Exporters group thumbs down wage hike plea
Louella Desiderio (The Philippine Star) - March 1, 2015 - 12:00am

MANILA, Philippines - Exporters are opposing calls to implement  wage hikes, arguing such would hinder job creation and economic growth.

The  Philippine Exporters Confederation Inc. (Philexport), citing the letter of its president Sergio Ortiz-Luis Jr. to Regional Tripartite Wages and Productivity Board chairman Alex Avila, said that another round of wage increase would undermine the viability particularly of small and medium enterprises (SMEs).

Ortiz-Luis said SMEs play a vital role in job generation and livelihood opportunities.

The  Trade Union Congress of the Philippines has sought a P136 increase in the daily minimum wage of workers in the National Capital Region (NCR) and the P734 minimum wage hike proposed by the Association of Minimum Wage Earners and Advocates to be implemented in equal tranches of P146.80 over a period of five years. 

The wage hike petitions were filed citing inflationary factors, the recent increases in the fares of the Metro Rail Transit and Light Rail Transit, and impending water and electricity rate increases. 

“We at Philexport remain consistent in our position against barriers to trade competitiveness, especially against our SMEs which will be directly and adversely affected by such increases. We find these petitions ill-timed and irrelevant,” Ortiz-Luis said.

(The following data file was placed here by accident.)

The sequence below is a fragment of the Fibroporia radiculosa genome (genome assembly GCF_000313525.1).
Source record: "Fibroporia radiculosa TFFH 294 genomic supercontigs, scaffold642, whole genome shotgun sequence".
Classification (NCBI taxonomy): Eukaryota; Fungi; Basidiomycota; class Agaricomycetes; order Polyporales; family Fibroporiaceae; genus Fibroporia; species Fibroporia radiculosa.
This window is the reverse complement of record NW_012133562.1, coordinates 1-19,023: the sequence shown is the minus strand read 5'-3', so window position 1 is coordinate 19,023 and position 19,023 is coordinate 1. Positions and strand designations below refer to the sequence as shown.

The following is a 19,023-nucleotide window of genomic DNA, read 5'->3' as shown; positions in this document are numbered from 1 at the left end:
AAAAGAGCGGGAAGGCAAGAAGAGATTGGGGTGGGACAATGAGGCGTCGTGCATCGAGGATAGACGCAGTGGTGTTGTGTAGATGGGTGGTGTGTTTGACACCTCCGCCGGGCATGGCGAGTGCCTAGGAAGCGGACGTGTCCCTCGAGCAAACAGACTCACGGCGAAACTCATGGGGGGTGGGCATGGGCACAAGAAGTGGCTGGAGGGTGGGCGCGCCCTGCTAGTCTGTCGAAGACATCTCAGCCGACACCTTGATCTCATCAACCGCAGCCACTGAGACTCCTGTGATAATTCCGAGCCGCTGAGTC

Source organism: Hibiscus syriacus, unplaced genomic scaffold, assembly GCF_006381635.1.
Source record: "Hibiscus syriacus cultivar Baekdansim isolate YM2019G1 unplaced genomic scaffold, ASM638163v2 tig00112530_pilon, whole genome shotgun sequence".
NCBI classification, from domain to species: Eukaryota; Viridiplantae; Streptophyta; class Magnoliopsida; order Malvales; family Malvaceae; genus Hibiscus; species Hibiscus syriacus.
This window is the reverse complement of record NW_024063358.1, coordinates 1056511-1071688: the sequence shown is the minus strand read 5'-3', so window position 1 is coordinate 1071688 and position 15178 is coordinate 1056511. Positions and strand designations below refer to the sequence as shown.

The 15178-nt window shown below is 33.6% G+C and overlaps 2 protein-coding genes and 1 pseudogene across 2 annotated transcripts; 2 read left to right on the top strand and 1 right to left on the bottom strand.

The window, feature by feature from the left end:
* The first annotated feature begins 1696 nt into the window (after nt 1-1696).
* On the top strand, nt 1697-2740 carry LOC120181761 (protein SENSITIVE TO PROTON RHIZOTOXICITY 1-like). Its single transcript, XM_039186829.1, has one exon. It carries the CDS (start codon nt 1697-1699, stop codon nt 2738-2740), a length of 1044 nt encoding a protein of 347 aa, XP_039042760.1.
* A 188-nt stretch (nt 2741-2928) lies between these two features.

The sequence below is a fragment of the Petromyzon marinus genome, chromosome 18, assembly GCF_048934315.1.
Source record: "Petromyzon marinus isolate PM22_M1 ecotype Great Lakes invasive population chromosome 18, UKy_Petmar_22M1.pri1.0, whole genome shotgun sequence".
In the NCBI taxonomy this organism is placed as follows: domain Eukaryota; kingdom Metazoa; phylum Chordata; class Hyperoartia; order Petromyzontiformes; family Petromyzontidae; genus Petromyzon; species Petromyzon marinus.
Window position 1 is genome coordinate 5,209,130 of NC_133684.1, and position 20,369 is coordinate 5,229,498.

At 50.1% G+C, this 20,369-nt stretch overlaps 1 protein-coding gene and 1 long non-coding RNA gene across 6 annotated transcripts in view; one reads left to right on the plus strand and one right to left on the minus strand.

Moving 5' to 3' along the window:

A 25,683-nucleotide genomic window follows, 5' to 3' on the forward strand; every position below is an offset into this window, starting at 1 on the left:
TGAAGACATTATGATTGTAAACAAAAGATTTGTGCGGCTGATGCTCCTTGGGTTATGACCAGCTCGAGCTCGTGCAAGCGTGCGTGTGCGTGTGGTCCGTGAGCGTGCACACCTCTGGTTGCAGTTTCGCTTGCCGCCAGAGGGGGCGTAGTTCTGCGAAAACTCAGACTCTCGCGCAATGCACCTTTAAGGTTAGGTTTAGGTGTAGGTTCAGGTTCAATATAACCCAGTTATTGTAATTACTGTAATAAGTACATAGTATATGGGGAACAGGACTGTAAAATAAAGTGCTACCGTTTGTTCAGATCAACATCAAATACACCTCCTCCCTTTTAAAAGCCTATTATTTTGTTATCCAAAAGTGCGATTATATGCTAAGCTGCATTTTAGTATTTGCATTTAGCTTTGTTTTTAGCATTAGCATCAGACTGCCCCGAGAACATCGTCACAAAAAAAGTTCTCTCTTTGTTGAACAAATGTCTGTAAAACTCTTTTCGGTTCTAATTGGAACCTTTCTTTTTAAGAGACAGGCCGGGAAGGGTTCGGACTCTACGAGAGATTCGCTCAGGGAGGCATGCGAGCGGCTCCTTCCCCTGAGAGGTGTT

He cited a Philippine Institute for Development Studies report which showed that minimum wages are the biggest binding constraints to job creation and economic growth. 

“Thus, this will again provide a blow on our twin problems of unemployment and poverty,” he said. 

A wage increase, he added, would also jack up inflation, as manufacturers and service providers would pass on extra costs that could no longer be absorbed by consumers or the workers and other suppliers.

At present, the labor wage in NCR is one of the highest in Southeast Asia.

“This clearly makes NCR one of the most expensive regions to do business with,” Ortiz-Luis said.

Further, the Philexport concurred with the position of the Employers Confederation of the Philippines that the P734 increase payable in equal tranches over a period of five years “has absolutely no basis in law and does not conform to the prescribed standards and criteria for wage fixing.”

ALEX AVILA ASSOCIATION OF MINIMUM WAGE EARNERS AND ADVOCATES DEVELOPMENT STUDIES EMPLOYERS CONFEDERATION OF THE PHILIPPINES METRO RAIL TRANSIT AND LIGHT RAIL TRANSIT NATIONAL CAPITAL REGION ORTIZ-LUIS PHILEXPORT WAGE
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